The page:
Manage your time.
“Work expands so as to fill the time available for its completion,” the saying goes. Being productive means budgeting your time and staying focused. Start by writing down what you need to get done, and in what order. Set priorities and give yourself deadlines. Set a timer if you have to—anything to keep small tasks from sprawling endlessly.
Also, if your typical day involves a steady churn of notifications, you might turn away from the screen and resort to a pen and paper for parts of this process. While some degree of distraction or interruption may be inevitable, be judicious about what you let alter your timeframe.
4 Say no occasionally.
This isn’t always an option, but when you’re already spread thin and someone brings you a last-minute project on top of other deadlines you’re facing, sometimes you have to be realistic about how much you can take on. (That’s true in social contexts, as well: don’t let fear of missing out keep you from taking a needed night in to recharge.)
If you can’t—say, if an important client insists it’s urgent, and “no can do” isn’t an option—then consider seeking an extension on your other deadlines. Having to pull an all-nighter—pretty much the antithesis of a productivity booster—should be a last resort.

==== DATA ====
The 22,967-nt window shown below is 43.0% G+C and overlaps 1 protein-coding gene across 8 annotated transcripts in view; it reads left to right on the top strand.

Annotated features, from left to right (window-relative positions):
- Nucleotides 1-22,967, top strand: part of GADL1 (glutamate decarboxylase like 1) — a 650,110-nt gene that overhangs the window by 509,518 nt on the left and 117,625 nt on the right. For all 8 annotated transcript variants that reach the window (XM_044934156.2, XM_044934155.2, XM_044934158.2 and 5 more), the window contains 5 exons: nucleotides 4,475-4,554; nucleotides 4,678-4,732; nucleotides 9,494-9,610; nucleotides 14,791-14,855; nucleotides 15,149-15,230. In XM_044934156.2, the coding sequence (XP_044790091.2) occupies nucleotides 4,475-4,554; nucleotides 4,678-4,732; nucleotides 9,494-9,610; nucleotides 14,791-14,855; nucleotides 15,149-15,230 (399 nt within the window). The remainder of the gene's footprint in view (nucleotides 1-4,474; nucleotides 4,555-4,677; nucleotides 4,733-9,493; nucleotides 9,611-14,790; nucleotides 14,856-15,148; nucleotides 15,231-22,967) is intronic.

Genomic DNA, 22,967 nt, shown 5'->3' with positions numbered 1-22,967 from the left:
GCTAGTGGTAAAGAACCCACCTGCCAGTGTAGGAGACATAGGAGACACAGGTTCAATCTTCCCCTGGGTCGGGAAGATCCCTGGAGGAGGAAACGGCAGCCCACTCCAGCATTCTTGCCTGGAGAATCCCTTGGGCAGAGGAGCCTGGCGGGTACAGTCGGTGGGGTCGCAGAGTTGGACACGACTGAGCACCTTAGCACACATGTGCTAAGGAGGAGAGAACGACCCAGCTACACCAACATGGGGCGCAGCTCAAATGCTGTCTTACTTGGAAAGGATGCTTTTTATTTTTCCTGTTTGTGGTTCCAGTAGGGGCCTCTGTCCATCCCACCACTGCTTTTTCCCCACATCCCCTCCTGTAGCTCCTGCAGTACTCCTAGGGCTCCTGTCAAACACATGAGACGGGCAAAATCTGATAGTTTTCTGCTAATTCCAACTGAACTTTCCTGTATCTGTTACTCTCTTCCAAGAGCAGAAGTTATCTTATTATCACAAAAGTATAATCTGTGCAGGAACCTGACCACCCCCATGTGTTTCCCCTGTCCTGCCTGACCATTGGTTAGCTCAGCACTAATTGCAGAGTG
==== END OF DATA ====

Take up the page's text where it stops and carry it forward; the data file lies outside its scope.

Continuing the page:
5 Log off sometimes. The mute button is a friend.
Part of budgeting your day is not allowing diversions like social media to continually siphon off small increments of your attention. Seriously, those cat GIFs, political rants, and wedding pictures can all wait. If your roommate from college and twenty other people are all in a thread debating who will bring salads and dessert to next weekend’s cookout, it’s a fine time to turn off notifications and actually, you know, work.
Don’t just think about what you should do—do it.
Sometimes your productivity is hindered by knowing what you want to make happen but not feeling certain you can pull it off. But the surest way to accomplish less is to attempt less—so if you want to be more productive, you have to surmount those doubts.
6 Ask for what you want.
Maybe you’d like a promotion and more money. Or maybe you have an idea for a cool project, if only your boss would give you the go-ahead. Asking can be scary, but the idea of not asking—and potentially wondering how different things might be, months later, if you had—should be scarier.
Take it from Lisa Chow, host of the podcast StartUp: “I went through most of my career never negotiating anything. And then suddenly when I did I was like ‘oh wow—this works!’” she says. “I think in our heads, you think, ‘oh if I ask and if they don’t say yes then I might actually lose the job or I might lose the job offer. And I think that is very rarely true.”
One final note to improve your productivity: don’t beat yourself up in the event things don’t go as expected. It happens. Finding ways to learn from such experiences, adapt, and move on will make you a lot more productive in the long run.